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We were halfway through our holiday when the chirping of crickets – my ringtone – broke the silence of the mountains. It was my sister-in-law and neighbour calling – one of the few contacts I had programmed as “favourite” in my smartphone so she could reach me during our four weeks’ absence. She was the bearer of the unfortunate news that our house had been burgled during the night. The back door had been lifted out of its lock and judging by the messy trail left by the burglars, they had swiftly proceeded upstairs. That is apparently where most of us assume is the safest place to keep valuables.

We have – sorry, had – one item that looks especially valuable by the look of it: a safe. We thought we had hidden it well, in the back of a closet, behind some suitcases and junk, out of sight. They must have yelled “bingo” when they found it. Without looking any further, they must have dragged the heavy metal thing down the stairs. I would have liked to have seen their disillusioned faces when they opened it. Except for some documents and a few pounds and dollars, there was nothing in there they could turn into cash. No expensive jewellery, no gold coins, no thick wads of euros.

Coincidentally (!) I was just re-reading “A New Earth” by Eckhart Tolle when my sister-in-law called, and more specifically the chapter on “Identification with objects”. At a given point he writes, inspired by a similar story: “Has who you are become diminished by the loss?”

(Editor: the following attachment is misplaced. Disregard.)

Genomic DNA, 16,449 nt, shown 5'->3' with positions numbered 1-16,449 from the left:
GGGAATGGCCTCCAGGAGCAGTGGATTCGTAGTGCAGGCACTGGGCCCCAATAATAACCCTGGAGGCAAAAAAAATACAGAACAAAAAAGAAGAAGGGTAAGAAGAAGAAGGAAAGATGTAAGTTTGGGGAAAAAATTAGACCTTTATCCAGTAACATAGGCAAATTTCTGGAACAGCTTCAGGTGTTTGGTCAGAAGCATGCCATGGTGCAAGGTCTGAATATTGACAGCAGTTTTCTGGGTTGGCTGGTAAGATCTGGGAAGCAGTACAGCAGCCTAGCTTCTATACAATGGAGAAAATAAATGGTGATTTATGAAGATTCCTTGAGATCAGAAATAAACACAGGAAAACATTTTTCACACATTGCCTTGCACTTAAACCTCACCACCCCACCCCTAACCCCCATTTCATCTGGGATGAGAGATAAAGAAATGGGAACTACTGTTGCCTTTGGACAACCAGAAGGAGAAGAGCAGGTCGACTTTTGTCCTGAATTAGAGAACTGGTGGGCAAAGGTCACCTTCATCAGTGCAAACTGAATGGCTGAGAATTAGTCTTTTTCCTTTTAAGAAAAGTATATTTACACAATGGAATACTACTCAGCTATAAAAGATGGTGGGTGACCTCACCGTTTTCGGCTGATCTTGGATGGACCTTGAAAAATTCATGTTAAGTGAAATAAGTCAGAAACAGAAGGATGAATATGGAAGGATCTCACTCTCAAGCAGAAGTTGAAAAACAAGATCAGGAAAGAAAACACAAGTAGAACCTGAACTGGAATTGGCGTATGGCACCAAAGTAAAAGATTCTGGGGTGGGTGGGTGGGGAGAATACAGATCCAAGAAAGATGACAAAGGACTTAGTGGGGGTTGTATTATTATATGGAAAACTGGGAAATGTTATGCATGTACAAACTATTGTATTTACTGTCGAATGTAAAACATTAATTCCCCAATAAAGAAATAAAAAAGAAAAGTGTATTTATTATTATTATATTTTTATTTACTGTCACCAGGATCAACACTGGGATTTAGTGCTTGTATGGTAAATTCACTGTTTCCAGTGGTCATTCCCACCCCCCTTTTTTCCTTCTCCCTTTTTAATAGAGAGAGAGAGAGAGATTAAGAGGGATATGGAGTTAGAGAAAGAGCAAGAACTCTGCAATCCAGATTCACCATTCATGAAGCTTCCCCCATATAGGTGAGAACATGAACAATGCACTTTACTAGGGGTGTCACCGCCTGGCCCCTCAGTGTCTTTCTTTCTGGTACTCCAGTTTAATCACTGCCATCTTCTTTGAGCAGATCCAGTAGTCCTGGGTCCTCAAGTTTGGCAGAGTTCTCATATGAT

This made me think. Since the burglars did not take any items of sentimental or other value, I do not feel shaken by what happened, I do not feel that something fundamental has been taken away from me. But how would I react if that would be the case? And what if even more fundamental things would have been taken away from me?

I am thinking about people in regions plagued by war, as well as refugees and the horrible concentration camps of the past and present. The story of the Jewish pianist Alice Sommer-Herz comes to mind. Despite the atrocities she endured, despite having everything taken away from her, she was still capable of remaining free, deep down inside. To find “A Garden of Eden in Hell”, as the title of the novel about her life says. And there are many other similar stories about extraordinary people. Or are they ordinary people capable of doing “extra-ordinary” things? Detaching yourself from all things material and from what you consider your possession and your right is indeed not something we are used to.

I don’t suspect the burglars reacted in a detached way when they opened our safe. The fact that this kind of misdemeanours continue to take place is the living proof of our attachment to possession. But I am optimistic, I continue to cherish hope that every cloud has a silver lining.

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